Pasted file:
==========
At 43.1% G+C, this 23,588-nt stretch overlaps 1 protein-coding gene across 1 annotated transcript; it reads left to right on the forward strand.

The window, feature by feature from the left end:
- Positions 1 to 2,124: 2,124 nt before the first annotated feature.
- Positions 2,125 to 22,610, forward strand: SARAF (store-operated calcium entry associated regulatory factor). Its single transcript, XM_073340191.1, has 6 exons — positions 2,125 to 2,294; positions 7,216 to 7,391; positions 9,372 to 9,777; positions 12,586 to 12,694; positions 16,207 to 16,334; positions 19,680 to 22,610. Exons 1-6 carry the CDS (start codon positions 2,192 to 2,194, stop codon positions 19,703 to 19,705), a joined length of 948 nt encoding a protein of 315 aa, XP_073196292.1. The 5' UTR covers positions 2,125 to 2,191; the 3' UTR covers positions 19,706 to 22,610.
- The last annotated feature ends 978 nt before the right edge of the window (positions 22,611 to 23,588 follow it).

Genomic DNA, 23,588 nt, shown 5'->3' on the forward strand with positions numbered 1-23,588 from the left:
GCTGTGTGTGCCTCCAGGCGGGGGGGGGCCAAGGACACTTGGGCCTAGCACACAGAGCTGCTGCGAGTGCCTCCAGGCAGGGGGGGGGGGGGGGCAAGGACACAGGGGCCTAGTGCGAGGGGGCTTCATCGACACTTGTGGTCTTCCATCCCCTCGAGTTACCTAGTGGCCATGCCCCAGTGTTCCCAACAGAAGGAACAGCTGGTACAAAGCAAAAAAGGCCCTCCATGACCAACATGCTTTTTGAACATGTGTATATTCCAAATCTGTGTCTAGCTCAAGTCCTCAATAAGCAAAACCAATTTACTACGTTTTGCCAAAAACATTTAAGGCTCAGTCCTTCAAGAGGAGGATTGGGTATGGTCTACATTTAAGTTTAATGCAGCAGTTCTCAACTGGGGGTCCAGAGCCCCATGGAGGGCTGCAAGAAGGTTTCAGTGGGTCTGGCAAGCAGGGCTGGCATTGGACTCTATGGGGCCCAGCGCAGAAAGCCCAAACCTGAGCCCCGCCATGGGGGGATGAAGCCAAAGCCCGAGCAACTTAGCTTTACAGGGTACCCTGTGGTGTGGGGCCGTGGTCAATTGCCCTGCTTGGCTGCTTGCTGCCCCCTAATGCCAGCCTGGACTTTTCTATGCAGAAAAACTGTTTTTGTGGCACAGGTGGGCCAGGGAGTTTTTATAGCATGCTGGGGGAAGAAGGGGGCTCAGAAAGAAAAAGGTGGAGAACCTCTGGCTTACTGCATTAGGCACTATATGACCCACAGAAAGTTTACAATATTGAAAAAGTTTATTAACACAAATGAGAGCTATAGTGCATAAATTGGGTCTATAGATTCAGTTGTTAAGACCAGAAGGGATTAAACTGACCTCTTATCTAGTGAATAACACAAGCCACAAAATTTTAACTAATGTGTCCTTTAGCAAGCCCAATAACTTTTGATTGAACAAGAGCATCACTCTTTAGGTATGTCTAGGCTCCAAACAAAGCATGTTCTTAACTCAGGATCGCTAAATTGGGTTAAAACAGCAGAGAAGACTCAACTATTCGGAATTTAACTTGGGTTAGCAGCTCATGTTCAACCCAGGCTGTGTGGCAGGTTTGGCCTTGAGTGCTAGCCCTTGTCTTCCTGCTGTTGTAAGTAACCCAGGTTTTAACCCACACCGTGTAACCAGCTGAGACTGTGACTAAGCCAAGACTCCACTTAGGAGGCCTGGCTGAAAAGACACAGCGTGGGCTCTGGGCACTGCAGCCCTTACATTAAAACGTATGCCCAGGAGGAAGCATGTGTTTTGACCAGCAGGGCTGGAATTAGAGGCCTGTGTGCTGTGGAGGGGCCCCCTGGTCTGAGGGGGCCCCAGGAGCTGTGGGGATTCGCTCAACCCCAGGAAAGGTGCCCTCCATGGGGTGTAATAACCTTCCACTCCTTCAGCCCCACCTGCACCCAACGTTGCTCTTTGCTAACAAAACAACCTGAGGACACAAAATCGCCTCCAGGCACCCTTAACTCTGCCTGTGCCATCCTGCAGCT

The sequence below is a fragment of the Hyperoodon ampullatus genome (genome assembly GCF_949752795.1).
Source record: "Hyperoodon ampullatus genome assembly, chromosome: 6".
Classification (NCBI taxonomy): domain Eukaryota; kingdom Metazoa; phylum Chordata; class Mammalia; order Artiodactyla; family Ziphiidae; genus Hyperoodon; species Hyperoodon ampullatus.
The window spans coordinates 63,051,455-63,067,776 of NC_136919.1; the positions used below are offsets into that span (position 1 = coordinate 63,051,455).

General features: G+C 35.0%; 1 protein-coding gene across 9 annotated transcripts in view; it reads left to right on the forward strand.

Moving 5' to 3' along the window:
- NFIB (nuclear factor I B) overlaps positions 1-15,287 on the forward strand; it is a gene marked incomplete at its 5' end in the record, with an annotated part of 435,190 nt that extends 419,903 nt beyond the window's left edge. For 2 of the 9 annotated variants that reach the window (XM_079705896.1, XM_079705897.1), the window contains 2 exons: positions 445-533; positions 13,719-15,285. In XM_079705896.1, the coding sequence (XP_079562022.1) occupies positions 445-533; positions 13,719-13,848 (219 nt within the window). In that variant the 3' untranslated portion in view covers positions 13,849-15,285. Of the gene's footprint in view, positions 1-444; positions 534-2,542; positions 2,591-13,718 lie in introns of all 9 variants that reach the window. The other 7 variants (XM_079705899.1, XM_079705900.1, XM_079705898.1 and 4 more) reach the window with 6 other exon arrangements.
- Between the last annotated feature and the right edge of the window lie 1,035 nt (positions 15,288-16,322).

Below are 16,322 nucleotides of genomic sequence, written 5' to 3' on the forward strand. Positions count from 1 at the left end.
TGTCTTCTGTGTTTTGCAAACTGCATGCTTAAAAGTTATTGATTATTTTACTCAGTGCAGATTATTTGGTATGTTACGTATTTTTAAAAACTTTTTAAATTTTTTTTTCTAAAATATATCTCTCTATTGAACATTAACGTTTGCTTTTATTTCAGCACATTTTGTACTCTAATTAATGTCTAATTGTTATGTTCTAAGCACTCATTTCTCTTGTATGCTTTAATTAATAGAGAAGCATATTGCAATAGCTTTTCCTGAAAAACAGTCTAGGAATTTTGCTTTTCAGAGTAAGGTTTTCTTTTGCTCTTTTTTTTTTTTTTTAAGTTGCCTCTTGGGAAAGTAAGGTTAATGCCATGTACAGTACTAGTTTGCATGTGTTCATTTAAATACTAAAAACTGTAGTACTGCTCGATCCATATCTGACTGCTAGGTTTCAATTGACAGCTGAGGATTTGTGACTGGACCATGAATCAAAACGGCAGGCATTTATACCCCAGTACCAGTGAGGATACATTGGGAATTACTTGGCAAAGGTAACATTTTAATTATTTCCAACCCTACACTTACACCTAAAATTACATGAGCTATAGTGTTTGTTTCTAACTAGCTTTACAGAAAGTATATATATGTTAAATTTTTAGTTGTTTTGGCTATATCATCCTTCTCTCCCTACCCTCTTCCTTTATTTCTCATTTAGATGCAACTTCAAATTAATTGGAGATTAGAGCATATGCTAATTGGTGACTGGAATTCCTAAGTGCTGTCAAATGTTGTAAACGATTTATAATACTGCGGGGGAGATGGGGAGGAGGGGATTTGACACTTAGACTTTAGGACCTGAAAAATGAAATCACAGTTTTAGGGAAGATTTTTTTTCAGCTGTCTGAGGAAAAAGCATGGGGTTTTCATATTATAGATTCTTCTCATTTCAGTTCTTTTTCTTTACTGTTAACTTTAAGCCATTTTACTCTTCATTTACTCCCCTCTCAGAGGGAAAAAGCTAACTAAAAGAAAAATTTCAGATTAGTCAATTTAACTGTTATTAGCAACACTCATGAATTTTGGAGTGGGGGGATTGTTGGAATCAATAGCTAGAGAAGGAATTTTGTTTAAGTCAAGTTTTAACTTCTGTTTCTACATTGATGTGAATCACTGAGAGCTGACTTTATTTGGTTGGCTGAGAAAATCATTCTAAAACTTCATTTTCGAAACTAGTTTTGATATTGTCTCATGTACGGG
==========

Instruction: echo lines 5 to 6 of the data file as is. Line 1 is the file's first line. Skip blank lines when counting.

- The last annotated feature ends 978 nt before the right edge of the window (positions 22,611 to 23,588 follow it).

Genomic DNA, 23,588 nt, shown 5'->3' on the forward strand with positions numbered 1-23,588 from the left: